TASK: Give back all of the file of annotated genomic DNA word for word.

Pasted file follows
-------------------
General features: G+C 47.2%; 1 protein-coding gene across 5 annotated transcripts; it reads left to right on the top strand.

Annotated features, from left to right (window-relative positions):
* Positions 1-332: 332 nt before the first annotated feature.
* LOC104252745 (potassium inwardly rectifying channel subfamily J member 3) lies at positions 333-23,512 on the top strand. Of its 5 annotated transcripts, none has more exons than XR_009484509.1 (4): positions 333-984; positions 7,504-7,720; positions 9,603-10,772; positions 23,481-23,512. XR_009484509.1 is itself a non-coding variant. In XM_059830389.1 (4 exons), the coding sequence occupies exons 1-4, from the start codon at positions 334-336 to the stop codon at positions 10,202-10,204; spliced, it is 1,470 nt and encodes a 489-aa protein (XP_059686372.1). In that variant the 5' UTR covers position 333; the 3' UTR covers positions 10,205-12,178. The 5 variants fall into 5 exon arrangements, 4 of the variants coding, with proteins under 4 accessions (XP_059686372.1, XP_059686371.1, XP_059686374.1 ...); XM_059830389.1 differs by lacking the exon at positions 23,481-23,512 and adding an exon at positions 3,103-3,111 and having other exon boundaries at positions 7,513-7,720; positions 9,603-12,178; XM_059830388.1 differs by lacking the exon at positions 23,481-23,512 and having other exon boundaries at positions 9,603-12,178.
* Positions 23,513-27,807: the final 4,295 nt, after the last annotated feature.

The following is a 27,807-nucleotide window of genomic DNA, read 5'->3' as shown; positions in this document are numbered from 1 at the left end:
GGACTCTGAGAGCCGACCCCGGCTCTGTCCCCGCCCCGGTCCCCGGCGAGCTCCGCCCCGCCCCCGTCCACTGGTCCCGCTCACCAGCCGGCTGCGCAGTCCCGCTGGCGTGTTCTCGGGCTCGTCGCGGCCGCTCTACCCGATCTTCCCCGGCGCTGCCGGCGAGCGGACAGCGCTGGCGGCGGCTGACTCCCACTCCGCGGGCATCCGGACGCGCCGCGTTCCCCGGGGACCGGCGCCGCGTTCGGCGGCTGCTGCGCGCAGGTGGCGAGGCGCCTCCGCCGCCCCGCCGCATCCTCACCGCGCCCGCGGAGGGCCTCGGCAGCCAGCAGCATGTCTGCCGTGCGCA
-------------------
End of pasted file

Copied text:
General features: G+C 47.2%; 1 protein-coding gene across 5 annotated transcripts; it reads left to right on the top strand.

Annotated features, from left to right (window-relative positions):
* Positions 1-332: 332 nt before the first annotated feature.
* LOC104252745 (potassium inwardly rectifying channel subfamily J member 3) lies at positions 333-23,512 on the top strand. Of its 5 annotated transcripts, none has more exons than XR_009484509.1 (4): positions 333-984; positions 7,504-7,720; positions 9,603-10,772; positions 23,481-23,512. XR_009484509.1 is itself a non-coding variant. In XM_059830389.1 (4 exons), the coding sequence occupies exons 1-4, from the start codon at positions 334-336 to the stop codon at positions 10,202-10,204; spliced, it is 1,470 nt and encodes a 489-aa protein (XP_059686372.1). In that variant the 5' UTR covers position 333; the 3' UTR covers positions 10,205-12,178. The 5 variants fall into 5 exon arrangements, 4 of the variants coding, with proteins under 4 accessions (XP_059686372.1, XP_059686371.1, XP_059686374.1 ...); XM_059830389.1 differs by lacking the exon at positions 23,481-23,512 and adding an exon at positions 3,103-3,111 and having other exon boundaries at positions 7,513-7,720; positions 9,603-12,178; XM_059830388.1 differs by lacking the exon at positions 23,481-23,512 and having other exon boundaries at positions 9,603-12,178.
* Positions 23,513-27,807: the final 4,295 nt, after the last annotated feature.

The following is a 27,807-nucleotide window of genomic DNA, read 5'->3' as shown; positions in this document are numbered from 1 at the left end:
GGACTCTGAGAGCCGACCCCGGCTCTGTCCCCGCCCCGGTCCCCGGCGAGCTCCGCCCCGCCCCCGTCCACTGGTCCCGCTCACCAGCCGGCTGCGCAGTCCCGCTGGCGTGTTCTCGGGCTCGTCGCGGCCGCTCTACCCGATCTTCCCCGGCGCTGCCGGCGAGCGGACAGCGCTGGCGGCGGCTGACTCCCACTCCGCGGGCATCCGGACGCGCCGCGTTCCCCGGGGACCGGCGCCGCGTTCGGCGGCTGCTGCGCGCAGGTGGCGAGGCGCCTCCGCCGCCCCGCCGCATCCTCACCGCGCCCGCGGAGGGCCTCGGCAGCCAGCAGCATGTCTGCCGTGCGCA